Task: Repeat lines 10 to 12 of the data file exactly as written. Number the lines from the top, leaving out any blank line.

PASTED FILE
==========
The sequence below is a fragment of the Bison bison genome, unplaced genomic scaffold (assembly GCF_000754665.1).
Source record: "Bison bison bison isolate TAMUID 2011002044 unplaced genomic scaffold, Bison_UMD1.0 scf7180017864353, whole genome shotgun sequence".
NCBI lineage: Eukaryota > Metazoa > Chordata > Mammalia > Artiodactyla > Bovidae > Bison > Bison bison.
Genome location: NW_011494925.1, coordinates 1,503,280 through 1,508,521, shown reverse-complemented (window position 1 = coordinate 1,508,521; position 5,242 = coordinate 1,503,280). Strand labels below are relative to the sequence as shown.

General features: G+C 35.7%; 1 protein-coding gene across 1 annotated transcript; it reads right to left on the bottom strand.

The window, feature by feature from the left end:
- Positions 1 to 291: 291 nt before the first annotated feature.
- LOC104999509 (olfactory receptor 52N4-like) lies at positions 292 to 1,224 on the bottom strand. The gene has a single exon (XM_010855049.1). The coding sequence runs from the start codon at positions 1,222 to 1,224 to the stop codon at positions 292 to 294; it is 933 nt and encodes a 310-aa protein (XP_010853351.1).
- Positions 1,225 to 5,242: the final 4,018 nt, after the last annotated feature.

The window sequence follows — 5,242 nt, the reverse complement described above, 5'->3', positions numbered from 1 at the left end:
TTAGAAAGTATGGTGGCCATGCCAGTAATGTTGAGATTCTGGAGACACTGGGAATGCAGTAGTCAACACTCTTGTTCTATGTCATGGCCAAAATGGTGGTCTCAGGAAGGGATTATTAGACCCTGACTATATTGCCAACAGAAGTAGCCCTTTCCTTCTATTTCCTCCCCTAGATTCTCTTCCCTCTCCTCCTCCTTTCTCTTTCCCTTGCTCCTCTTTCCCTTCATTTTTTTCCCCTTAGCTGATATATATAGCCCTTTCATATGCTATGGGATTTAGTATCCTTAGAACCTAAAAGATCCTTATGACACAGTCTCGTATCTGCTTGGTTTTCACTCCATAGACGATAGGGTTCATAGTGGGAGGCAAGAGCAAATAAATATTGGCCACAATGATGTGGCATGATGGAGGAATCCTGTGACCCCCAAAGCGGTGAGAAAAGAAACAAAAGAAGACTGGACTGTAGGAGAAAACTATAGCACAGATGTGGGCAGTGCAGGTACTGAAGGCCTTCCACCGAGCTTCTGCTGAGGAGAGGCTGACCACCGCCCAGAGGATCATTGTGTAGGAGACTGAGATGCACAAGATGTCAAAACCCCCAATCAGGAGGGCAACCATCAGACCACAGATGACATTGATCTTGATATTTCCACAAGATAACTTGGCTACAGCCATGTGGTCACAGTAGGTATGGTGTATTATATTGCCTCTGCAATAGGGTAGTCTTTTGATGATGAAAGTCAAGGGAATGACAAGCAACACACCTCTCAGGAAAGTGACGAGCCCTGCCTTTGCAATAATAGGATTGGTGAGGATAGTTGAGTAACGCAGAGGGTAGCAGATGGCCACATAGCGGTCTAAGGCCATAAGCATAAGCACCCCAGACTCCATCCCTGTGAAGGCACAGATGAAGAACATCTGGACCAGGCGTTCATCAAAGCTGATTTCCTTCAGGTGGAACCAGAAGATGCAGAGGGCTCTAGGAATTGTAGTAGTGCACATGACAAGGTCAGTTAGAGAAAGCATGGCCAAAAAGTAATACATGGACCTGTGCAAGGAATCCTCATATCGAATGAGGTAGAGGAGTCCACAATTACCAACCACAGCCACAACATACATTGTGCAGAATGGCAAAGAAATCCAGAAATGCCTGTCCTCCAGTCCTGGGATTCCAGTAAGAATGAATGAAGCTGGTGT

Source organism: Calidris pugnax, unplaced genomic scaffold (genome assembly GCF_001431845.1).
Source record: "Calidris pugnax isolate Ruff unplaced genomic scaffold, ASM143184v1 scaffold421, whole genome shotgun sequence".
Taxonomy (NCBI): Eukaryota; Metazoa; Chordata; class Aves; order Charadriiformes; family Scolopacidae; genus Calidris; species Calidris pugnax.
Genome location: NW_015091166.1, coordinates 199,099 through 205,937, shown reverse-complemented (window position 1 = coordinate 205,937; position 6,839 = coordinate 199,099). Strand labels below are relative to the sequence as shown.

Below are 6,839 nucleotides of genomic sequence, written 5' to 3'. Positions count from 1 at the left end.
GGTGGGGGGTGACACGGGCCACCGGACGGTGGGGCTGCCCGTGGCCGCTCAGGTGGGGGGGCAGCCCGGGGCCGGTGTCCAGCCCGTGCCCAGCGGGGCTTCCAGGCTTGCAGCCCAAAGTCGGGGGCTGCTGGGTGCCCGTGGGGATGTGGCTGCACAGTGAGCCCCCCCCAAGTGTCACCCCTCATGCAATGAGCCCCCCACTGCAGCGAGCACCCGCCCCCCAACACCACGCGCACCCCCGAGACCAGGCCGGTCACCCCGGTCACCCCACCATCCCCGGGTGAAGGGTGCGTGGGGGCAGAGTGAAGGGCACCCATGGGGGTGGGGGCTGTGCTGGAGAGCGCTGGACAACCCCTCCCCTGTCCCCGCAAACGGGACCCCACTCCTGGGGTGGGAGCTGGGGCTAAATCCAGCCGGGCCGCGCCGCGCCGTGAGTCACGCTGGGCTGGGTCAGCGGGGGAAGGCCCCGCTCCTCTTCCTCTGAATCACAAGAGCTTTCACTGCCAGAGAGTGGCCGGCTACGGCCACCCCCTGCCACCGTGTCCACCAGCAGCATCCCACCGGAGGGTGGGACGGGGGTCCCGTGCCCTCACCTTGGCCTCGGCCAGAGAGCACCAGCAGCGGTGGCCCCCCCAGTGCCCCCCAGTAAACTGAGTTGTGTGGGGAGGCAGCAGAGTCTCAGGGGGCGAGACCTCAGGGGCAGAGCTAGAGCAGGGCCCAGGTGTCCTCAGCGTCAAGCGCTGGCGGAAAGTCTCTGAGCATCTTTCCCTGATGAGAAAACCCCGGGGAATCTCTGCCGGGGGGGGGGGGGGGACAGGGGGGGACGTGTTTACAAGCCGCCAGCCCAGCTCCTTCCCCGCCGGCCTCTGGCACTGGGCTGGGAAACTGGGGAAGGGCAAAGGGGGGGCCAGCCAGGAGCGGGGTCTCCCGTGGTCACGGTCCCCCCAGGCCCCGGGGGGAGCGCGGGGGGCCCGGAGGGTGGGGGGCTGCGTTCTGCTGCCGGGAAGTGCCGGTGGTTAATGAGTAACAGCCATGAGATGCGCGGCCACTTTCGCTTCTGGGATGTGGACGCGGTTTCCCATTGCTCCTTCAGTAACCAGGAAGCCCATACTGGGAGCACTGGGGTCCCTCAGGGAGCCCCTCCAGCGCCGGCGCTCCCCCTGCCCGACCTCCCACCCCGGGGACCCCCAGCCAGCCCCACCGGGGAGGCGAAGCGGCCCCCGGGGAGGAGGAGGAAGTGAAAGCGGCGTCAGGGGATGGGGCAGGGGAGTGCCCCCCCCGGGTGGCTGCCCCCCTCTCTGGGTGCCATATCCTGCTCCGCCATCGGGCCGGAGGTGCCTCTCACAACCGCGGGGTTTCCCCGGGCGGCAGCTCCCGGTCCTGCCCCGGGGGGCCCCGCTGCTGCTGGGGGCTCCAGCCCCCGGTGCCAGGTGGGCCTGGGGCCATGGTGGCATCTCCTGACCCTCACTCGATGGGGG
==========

The window sequence follows — 5,242 nt, the reverse complement described above, 5'->3', positions numbered from 1 at the left end:
TTAGAAAGTATGGTGGCCATGCCAGTAATGTTGAGATTCTGGAGACACTGGGAATGCAGTAGTCAACACTCTTGTTCTATGTCATGGCCAAAATGGTGGTCTCAGGAAGGGATTATTAGACCCTGACTATATTGCCAACAGAAGTAGCCCTTTCCTTCTATTTCCTCCCCTAGATTCTCTTCCCTCTCCTCCTCCTTTCTCTTTCCCTTGCTCCTCTTTCCCTTCATTTTTTTCCCCTTAGCTGATATATATAGCCCTTTCATATGCTATGGGATTTAGTATCCTTAGAACCTAAAAGATCCTTATGACACAGTCTCGTATCTGCTTGGTTTTCACTCCATAGACGATAGGGTTCATAGTGGGAGGCAAGAGCAAATAAATATTGGCCACAATGATGTGGCATGATGGAGGAATCCTGTGACCCCCAAAGCGGTGAGAAAAGAAACAAAAGAAGACTGGACTGTAGGAGAAAACTATAGCACAGATGTGGGCAGTGCAGGTACTGAAGGCCTTCCACCGAGCTTCTGCTGAGGAGAGGCTGACCACCGCCCAGAGGATCATTGTGTAGGAGACTGAGATGCACAAGATGTCAAAACCCCCAATCAGGAGGGCAACCATCAGACCACAGATGACATTGATCTTGATATTTCCACAAGATAACTTGGCTACAGCCATGTGGTCACAGTAGGTATGGTGTATTATATTGCCTCTGCAATAGGGTAGTCTTTTGATGATGAAAGTCAAGGGAATGACAAGCAACACACCTCTCAGGAAAGTGACGAGCCCTGCCTTTGCAATAATAGGATTGGTGAGGATAGTTGAGTAACGCAGAGGGTAGCAGATGGCCACATAGCGGTCTAAGGCCATAAGCATAAGCACCCCAGACTCCATCCCTGTGAAGGCACAGATGAAGAACATCTGGACCAGGCGTTCATCAAAGCTGATTTCCTTCAGGTGGAACCAGAAGATGCAGAGGGCTCTAGGAATTGTAGTAGTGCACATGACAAGGTCAGTTAGAGAAAGCATGGCCAAAAAGTAATACATGGACCTGTGCAAGGAATCCTCATATCGAATGAGGTAGAGGAGTCCACAATTACCAACCACAGCCACAACATACATTGTGCAGAATGGCAAAGAAATCCAGAAATGCCTGTCCTCCAGTCCTGGGATTCCAGTAAGAATGAATGAAGCTGGTGT

Source organism: Calidris pugnax, unplaced genomic scaffold (genome assembly GCF_001431845.1).